This prospective high-risk family study, the Michigan Longitudinal Study (MLS) began 27 years ago to characterize the development of risk for alcohol use disorder (AUD) among children (2nd generation or G2s) beginning prior to school entry, with the aims to detect whether risk markers of later disorder could be identified very early, to characterize the evolution of identified risk factors over the course of childhood and early adulthood, and to identify mediators and moderators of risk development that could guide prevention or early intervention programming.
Aims for the parents (G1s) were to identify factors that predict relapse, remission, and social adaptation. The project is the earliest beginning (age 3) high risk for AUD study currently active, and involves one of the longest spans of prospective assessment of alcohol/other drug use. Its data matrix involves repeated measurement of a variable network of behavioral, cognitive, and psychological functioning, social environment, substance use/abuse, and psychiatric symptoms. It is also interdigitated with 5 other projects which utilize the MLS as their recruitment, data management, and conceptual core, and share all data. This renewal application proposes continued characterization of G2s as the scientifically most unique segment of the study, limiting G1 assessments to measures critical to characterizing the socialization environment of G2s. G2s have been assessed since preschool and drinking/other drug use is assessed from time of onset. Continued collection of these data will allow evaluation of the prospective effects of precursive risk, in interaction with early substance use, upon later behavior. We intend to fully characterize two critical issues in G2s: 1) Identification of the developmental risk pathways that lead to an AUD outcome without psychiatric comorbidity as contrasted with one involving a comorbid externalizing or internalizing diagnosis;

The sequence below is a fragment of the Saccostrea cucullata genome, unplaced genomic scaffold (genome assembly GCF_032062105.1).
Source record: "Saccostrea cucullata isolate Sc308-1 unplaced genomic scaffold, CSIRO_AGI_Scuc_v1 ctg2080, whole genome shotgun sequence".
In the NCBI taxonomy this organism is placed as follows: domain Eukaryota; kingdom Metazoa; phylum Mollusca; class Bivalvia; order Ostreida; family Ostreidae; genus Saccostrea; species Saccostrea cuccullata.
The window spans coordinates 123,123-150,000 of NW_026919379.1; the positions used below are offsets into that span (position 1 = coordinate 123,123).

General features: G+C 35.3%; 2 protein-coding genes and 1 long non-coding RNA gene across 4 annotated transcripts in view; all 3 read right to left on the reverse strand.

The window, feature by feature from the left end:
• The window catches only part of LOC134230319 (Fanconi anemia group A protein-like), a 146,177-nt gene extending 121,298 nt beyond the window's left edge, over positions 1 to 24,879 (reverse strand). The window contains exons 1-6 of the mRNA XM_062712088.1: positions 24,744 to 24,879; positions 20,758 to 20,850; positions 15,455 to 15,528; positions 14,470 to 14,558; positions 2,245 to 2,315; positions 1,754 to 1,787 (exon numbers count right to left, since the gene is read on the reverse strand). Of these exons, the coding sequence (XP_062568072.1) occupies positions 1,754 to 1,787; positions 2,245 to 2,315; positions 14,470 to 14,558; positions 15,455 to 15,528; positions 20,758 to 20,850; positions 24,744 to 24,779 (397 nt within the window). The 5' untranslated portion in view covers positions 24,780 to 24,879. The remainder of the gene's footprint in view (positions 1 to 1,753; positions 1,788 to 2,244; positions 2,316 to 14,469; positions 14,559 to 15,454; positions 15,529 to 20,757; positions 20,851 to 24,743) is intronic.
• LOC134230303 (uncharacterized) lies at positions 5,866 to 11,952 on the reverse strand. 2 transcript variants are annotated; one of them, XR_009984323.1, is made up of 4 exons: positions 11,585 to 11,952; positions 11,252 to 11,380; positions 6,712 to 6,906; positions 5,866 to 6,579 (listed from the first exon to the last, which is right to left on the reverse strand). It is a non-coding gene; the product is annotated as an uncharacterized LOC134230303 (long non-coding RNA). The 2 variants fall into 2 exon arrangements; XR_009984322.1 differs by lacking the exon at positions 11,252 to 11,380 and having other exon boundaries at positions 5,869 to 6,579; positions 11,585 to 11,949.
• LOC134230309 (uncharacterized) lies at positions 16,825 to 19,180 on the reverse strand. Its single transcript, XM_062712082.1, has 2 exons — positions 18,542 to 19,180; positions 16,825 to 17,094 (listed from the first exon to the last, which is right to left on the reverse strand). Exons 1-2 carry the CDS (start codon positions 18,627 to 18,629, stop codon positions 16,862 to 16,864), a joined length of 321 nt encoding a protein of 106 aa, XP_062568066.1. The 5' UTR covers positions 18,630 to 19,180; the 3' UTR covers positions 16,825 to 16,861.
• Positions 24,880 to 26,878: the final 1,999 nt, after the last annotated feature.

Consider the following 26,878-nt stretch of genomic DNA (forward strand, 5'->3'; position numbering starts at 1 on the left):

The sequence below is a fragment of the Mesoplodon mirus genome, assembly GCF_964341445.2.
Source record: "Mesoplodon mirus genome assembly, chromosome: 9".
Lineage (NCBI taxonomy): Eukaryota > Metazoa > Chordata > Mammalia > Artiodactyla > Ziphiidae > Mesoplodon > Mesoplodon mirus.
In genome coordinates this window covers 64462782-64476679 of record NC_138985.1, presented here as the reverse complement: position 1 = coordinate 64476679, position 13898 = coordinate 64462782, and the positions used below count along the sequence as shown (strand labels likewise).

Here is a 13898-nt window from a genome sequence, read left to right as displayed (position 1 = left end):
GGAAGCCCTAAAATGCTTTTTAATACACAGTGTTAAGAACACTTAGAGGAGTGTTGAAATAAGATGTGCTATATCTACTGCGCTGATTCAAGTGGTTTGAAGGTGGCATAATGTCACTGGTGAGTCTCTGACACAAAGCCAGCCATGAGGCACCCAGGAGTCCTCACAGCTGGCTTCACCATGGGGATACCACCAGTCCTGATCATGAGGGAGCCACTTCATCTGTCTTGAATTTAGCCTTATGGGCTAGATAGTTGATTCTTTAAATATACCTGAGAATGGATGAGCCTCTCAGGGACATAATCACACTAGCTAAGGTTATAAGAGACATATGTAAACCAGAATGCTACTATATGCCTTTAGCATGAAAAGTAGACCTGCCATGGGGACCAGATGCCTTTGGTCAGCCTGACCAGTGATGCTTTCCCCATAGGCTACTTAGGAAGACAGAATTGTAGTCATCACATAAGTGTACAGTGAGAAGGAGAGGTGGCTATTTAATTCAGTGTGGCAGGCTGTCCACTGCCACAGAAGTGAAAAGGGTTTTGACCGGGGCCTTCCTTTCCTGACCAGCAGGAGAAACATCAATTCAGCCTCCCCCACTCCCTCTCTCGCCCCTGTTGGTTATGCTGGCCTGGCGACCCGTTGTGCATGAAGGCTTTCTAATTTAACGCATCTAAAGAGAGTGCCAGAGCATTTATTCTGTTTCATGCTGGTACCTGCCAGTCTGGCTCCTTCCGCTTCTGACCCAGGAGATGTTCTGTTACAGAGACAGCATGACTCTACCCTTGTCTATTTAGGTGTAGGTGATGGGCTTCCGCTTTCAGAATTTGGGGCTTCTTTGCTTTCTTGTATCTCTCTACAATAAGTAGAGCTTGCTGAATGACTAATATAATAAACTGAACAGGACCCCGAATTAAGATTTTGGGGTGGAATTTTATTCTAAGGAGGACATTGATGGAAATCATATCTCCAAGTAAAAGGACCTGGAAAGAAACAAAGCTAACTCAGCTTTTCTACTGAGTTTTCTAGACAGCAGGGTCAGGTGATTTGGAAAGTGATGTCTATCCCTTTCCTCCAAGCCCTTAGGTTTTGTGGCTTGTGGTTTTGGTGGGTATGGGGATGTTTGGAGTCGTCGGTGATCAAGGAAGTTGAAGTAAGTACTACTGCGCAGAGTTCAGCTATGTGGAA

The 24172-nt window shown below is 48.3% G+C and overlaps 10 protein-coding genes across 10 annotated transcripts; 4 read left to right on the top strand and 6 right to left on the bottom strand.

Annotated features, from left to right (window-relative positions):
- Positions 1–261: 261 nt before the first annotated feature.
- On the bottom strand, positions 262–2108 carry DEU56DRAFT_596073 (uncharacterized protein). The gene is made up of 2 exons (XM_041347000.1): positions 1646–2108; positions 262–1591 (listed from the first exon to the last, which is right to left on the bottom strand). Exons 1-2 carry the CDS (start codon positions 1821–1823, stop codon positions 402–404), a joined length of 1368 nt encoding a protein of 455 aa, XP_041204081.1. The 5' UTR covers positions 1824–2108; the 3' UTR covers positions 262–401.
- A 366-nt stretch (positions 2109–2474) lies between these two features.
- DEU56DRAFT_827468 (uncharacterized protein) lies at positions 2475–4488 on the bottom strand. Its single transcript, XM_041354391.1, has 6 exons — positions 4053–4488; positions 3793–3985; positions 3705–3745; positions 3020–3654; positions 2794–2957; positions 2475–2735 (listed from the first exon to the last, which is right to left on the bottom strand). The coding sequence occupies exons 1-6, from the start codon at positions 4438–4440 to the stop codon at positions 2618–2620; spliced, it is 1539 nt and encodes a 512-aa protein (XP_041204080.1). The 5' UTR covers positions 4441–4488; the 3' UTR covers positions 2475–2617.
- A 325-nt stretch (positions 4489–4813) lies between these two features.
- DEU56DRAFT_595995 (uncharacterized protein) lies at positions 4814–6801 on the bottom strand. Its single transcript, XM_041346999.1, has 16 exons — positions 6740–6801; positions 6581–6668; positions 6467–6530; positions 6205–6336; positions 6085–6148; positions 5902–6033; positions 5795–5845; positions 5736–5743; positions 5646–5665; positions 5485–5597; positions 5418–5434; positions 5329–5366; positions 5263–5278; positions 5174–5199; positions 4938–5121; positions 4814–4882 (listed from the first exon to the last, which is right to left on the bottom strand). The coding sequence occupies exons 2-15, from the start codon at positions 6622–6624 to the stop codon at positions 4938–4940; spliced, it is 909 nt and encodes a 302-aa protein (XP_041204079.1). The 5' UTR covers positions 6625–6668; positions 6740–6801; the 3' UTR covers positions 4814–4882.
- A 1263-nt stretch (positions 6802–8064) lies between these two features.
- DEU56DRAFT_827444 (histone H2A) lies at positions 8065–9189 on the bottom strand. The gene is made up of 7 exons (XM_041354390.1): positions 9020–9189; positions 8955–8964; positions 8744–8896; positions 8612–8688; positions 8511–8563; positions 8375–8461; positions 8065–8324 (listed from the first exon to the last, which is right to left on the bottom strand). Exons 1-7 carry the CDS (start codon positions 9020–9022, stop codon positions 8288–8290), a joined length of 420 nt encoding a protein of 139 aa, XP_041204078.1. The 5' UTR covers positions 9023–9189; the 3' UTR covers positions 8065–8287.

(Aim 1); and 2) Identification of the factors that predict a resilient (non-alcohol abusing) outcome in emerging adulthood, despite precursive exposure to adversity (Aim 2). Furthermore, we intend to take advantage of the comprehensive multi-domain matrix of data available from the core study and its offshoot partner-projects to build cross-level, developmental models of mechanistic structure for critical risk and resilience phenotypes for problem alcohol use and AUD across levels of genes, neural networks, social environment, and development (Aim 3). In order to fully capitalize on the maturity of the study, we will also use th extensive multi-wave database to characterize a critical issue in the G1s: evaluating the long term effects of alcohol consumption burden upon cognitive function in middle to later adulthood (Aim 4). With more than a generation of real time information the project will be able to prospectively evaluate these effects over the course of 27 years. Finally, we intend to provide the now very long-term longitudinal database as a resource for the field. Thus, our final aim is to establish a project development program involving meetings adjunctive to RSA and CPDD for investigators to share data and issues, with the goal of developing a collaborative network (Aim 5).

Public Health Relevance

This project will provide in depth understanding of four issues of major importance to the field and the general public: It will identify individual and environmental factors in earlier life that predict a long-term resilient outcome in early adulthood despite exposure to significant adversity;it will identify factors that differentiate the form of alcoholism that is most likely to remit, namely alcoholism without psychiatric comorbidity, from those more recalcitrant forms of the disorder involving alcoholism and concurrent other psychiatric disorder;it will evaluate the extent to which social factors may arrest or protect against the long term effects of alcohol on cognitive impairment in middle age and older life;and it will make use of a unique, long-term multi-project collaboration to understand the interactions of genes, brain function, behavior, and social influence upon the development of impulsivity and of resilience over the course of childhood. Findings have the potential to open new avenues for prevention and treatment based upon an understanding of how these systems interact.

National Institute of Health (NIH)
National Institute on Alcohol Abuse and Alcoholism (NIAAA)
Research Project (R01)
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Study Section
Risk, Prevention and Intervention for Addictions Study Section (RPIA)
Program Officer
Lowman, Cherry
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University of Michigan Ann Arbor
Schools of Medicine
Ann Arbor
United States
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